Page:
Hil­lary an­nounces White House bid, sets off on trail

The China Post - - INTERNATIONAL -

Hil­lary Rod­ham Clin­ton promptly set off on the cam­paign trail af­ter mak­ing her long awaited en­try into the 2016 pres­i­den­tial race, and her po­ten­tial Repub­li­can Party ri­vals wasted no time of­fer­ing blis­ter­ing crit­i­cism of the for­mer sec­re­tary of state.

Clin­ton, seek­ing to be­come Amer­ica’s first fe­male pres­i­dent, an­nounced her can­di­dacy Sun­day and left on a roughly 1,000-mile (1,600-kilo­me­ter) trip from her New York home to Iowa, the Mid­west­ern state that kicks off the long, state- by- state con­test for the Demo­cratic nom­i­na­tion.

In a video mes­sage an­nounc­ing her can­di­dacy, Clin­ton promised to serve as the “cham­pion” of ev­ery­day Amer­i­cans in a coun­try with grow­ing in­come in­equal­ity.

Clin­ton ap­pears un­likely to face a for­mi­da­ble Demo­cratic op­po­nent in the pri­mary elec­tions. Should she win the nom­i­na­tion, Clin­ton would face the win­ner of a crowded Repub­li­can pri­mary field that could fea­ture as many as two dozen can­di­dates.

Ken­tucky Sen. Rand Paul, a fa­vorite among lib­er­tar­i­ans, and Texas Sen. Ted Cruz, a cham­pion of the right-wing tea party move­ment, have al­ready en­tered the Repub­li­can race. Cuban- Amer­i­can Sen. Marco Ru­bio of Florida is ex­pected to an­nounce his bid to be the first His­panic pres­i­dent on Mon­day.

Repub­li­cans were al­ready try­ing to counter the for­mer first lady’s strong re­sume by cast­ing her as some­one who is not trust­wor­thy. They have jumped on her use of a per­sonal rather than a gov­ern­ment email ac­count and a server lo­cated in her home while she was Pres­i­dent Barack Obama’s first sec­re­tary of state. They have also raised ques­tions about dona­tions from for­eign gov­ern­ments to the Clin­ton fam­ily’s foun­da­tion.

Some Repub­li­cans sought to make for­eign pol­icy an is­sue at a time when the Obama ad­min­is­tra­tion is ne­go­ti­at­ing a nu­clear deal with Iran and mov­ing to re­store diplo­matic re­la­tions with Cuba.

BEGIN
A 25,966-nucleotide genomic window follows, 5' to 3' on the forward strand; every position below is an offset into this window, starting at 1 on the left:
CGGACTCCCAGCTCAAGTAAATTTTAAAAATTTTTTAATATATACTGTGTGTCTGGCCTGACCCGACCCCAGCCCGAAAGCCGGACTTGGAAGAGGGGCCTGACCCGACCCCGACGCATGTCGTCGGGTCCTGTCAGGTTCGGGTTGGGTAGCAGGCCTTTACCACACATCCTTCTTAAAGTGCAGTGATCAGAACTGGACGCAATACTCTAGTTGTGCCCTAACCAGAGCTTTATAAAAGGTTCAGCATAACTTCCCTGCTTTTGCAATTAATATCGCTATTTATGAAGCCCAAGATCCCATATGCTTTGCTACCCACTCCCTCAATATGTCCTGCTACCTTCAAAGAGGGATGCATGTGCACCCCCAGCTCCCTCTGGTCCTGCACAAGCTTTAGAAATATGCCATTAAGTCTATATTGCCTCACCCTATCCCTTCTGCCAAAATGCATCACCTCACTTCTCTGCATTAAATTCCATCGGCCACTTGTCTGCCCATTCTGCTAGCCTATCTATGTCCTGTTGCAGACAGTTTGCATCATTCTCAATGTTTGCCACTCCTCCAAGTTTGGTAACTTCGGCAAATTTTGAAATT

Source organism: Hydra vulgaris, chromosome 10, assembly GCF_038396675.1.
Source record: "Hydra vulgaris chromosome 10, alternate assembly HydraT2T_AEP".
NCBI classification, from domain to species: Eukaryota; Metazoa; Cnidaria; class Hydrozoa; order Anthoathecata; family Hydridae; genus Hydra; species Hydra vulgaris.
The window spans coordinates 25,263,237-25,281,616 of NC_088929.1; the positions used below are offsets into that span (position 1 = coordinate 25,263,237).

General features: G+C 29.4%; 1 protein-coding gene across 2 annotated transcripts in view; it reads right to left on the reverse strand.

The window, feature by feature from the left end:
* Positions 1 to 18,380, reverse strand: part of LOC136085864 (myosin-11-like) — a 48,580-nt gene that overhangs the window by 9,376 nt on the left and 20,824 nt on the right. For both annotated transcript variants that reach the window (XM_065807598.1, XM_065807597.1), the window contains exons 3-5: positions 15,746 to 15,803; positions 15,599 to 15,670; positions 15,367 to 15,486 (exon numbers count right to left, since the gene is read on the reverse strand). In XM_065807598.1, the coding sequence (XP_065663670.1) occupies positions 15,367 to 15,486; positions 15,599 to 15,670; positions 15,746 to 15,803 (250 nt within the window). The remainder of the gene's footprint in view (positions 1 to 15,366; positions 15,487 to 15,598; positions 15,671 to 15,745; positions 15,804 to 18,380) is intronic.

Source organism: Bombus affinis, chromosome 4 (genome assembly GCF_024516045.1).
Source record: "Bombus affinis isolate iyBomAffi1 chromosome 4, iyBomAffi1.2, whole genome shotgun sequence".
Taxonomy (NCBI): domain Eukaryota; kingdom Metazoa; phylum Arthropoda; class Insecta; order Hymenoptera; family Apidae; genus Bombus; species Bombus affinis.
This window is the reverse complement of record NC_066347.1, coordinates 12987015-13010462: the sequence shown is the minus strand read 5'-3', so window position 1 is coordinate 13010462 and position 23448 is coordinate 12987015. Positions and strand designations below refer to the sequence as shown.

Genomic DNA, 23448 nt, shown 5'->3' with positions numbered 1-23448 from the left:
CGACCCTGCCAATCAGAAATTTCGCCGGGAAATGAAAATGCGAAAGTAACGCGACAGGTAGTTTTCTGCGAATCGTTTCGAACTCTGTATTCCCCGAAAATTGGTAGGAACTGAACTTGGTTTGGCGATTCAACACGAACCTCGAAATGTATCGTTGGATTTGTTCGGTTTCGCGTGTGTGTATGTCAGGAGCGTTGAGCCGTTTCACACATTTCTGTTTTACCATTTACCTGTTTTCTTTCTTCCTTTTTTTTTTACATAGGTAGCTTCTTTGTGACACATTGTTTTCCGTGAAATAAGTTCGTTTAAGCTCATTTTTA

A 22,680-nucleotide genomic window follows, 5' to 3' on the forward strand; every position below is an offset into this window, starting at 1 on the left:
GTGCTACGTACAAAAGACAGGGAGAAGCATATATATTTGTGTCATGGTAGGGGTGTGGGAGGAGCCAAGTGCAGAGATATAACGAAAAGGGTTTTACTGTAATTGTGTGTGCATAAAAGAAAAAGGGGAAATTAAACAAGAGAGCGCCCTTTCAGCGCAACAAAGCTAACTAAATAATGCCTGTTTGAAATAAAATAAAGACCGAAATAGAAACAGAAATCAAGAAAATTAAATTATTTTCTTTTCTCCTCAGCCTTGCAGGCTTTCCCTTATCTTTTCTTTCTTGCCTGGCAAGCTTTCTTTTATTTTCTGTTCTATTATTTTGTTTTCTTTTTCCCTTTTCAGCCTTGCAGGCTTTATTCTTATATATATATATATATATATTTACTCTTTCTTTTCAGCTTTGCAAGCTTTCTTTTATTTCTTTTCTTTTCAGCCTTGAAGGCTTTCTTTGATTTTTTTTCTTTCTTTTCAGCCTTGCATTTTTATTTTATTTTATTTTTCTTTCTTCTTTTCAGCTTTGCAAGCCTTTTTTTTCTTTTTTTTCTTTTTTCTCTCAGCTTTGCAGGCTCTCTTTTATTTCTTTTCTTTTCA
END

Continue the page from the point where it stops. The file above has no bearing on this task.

While there are se­ri­ous pol­icy dif­fer­ences among the dozen or so ma­jor Repub­li­cans con­sid­er­ing a run for pres­i­dent, they ap­pear to have all con­cluded there’s lit­tle down­side in start­ing early when it comes to go­ing af­ter Clin­ton — an op­po­nent that only one of them has the chance to po­ten­tially face.

The crit­i­cism came with added re­quest for dona­tions.

Bush hit up sup­port­ers with a fundrais­ing ap­peal to help him stop Clin­ton’s “lib­eral agenda.” Paul started sell­ing “Hil­lary’s Hard Drive” on his web­site, a not- so- sub­tle ref­er­ence to the email and server con­tro­versy.

Un­like eight years ago, when she ran and lost the Demo­cratic nom­i­na­tion to Obama, Clin­ton and her per­sonal his­tory weren’t the fo­cus of the first mes­sage of her cam­paign Sun­day. She made no men­tion of her time in the U.S. Se­nate and her four years as sec­re­tary of state, or her po­ten­tial to make his­tory as the na­tion’s first fe­male pres­i­dent.

In­stead, the video is a col­lec­tion of vot­ers talk­ing about their lives, their plans and as­pi­ra­tions for the fu­ture.

Clin­ton hopes to avoid the same stum­bles in 2008, when she en­tered the race as a heavy fa­vorite only to be up­set by Obama in Iowa.

The 67-year-old Clin­ton brings a long public record to her sec- ond bid for the White House, a his­tory that will both help and hurt her can­di­dacy. Repub­li­cans were al­ready push­ing a mes­sage that seeks to at­tach her to the scan­dalous up­heavals of her hus­band Bill Clin­ton’s two-term pres­i­dency in the 1990s.

Un­der­stand­ing that, her staff has said she in­tends to cast her­self as a “te­na­cious fighter” determined to block the grow­ing power of an in­creas­ingly rightwing Repub­li­can Party that has sought to block Obama’s agenda and now con­trols both cham­bers of the U.S. Congress.

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